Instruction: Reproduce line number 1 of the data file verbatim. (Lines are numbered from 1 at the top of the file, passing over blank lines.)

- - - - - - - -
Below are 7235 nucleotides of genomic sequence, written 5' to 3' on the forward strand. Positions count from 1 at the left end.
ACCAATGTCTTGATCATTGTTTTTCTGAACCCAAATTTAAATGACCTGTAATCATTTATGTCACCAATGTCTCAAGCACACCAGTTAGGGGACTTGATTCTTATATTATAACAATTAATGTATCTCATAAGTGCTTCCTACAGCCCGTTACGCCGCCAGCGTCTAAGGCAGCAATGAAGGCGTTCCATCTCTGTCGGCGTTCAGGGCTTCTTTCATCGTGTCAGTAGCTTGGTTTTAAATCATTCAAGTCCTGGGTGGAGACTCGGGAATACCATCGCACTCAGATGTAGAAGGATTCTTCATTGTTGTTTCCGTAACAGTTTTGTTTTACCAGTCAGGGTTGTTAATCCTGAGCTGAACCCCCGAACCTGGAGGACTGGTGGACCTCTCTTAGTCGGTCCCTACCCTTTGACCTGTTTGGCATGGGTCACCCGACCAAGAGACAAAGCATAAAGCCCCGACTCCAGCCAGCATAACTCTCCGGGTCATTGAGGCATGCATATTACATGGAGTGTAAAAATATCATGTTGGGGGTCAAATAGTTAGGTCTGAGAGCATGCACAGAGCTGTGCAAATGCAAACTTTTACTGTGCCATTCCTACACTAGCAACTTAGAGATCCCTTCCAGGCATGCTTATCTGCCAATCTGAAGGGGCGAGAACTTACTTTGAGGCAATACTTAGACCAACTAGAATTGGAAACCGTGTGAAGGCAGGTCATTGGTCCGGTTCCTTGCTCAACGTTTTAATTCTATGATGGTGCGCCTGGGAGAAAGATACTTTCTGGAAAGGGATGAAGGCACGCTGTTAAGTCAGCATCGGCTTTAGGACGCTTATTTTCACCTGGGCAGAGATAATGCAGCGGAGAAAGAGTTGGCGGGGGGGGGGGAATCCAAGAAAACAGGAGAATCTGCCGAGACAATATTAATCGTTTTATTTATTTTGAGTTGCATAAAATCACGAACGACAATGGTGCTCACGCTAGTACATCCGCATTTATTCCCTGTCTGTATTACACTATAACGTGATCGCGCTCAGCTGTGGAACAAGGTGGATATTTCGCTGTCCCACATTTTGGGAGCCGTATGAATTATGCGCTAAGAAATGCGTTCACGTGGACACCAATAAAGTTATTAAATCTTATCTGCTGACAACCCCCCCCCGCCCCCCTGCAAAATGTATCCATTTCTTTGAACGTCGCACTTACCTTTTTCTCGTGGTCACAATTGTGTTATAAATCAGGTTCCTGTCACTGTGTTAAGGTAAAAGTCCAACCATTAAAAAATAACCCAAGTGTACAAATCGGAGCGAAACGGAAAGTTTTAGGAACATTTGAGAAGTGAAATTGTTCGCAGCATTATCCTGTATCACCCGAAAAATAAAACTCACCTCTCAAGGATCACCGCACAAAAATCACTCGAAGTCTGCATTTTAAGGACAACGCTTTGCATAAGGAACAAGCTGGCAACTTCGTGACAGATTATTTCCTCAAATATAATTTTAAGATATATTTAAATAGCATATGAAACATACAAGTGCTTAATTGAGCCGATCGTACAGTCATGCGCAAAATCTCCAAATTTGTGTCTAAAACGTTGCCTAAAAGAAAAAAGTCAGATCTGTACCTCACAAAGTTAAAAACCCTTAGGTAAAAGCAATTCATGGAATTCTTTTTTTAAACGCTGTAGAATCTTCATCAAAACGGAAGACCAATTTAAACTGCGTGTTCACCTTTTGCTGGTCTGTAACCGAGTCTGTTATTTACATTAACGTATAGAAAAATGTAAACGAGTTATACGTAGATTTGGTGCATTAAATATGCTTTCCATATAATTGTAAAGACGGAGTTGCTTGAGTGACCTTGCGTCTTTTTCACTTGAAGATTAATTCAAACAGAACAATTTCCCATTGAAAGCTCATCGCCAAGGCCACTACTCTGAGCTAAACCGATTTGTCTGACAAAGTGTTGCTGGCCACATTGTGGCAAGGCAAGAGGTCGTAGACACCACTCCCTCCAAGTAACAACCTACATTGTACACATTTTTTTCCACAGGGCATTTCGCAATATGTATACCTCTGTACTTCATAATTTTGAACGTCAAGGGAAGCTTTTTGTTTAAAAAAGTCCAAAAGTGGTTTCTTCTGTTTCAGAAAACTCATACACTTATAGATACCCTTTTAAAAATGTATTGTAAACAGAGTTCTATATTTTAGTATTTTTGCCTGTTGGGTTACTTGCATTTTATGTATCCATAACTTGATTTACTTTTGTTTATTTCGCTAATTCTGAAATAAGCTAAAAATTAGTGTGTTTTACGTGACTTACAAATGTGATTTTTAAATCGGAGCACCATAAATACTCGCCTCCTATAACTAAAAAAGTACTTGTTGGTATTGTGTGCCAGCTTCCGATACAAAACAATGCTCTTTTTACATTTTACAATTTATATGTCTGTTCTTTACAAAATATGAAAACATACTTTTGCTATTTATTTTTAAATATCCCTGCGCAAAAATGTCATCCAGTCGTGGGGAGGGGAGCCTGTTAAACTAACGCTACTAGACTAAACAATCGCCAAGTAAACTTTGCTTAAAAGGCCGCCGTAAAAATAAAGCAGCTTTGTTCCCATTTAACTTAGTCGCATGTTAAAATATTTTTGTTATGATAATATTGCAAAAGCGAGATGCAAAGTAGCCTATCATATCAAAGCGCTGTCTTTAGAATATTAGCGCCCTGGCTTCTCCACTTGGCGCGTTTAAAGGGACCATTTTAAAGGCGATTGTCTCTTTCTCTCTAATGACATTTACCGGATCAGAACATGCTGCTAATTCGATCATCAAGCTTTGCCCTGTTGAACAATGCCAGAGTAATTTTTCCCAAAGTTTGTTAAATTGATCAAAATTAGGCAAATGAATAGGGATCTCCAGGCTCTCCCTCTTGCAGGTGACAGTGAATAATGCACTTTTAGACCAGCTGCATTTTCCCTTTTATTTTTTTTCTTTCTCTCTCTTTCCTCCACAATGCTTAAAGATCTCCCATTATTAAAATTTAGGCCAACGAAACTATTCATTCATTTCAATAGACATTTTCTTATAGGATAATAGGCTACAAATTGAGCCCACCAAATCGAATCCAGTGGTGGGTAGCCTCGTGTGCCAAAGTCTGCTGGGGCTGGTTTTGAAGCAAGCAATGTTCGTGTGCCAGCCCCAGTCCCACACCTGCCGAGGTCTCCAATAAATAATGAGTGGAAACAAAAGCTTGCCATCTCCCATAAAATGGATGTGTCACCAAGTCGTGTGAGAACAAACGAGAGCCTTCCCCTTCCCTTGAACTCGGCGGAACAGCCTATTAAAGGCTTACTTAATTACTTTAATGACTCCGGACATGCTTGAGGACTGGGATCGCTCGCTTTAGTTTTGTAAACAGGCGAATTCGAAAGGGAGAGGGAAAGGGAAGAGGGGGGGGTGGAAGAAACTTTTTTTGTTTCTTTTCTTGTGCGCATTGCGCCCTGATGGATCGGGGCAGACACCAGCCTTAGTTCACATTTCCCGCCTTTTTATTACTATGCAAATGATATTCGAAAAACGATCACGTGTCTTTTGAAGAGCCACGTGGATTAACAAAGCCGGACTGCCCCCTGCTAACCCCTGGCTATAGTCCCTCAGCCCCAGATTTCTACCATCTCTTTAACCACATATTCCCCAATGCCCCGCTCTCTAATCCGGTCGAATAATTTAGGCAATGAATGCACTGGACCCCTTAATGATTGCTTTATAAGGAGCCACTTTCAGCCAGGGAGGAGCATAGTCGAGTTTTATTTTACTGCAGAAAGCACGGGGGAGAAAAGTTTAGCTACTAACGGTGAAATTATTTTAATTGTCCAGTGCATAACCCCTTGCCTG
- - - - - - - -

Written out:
Below are 7235 nucleotides of genomic sequence, written 5' to 3' on the forward strand. Positions count from 1 at the left end.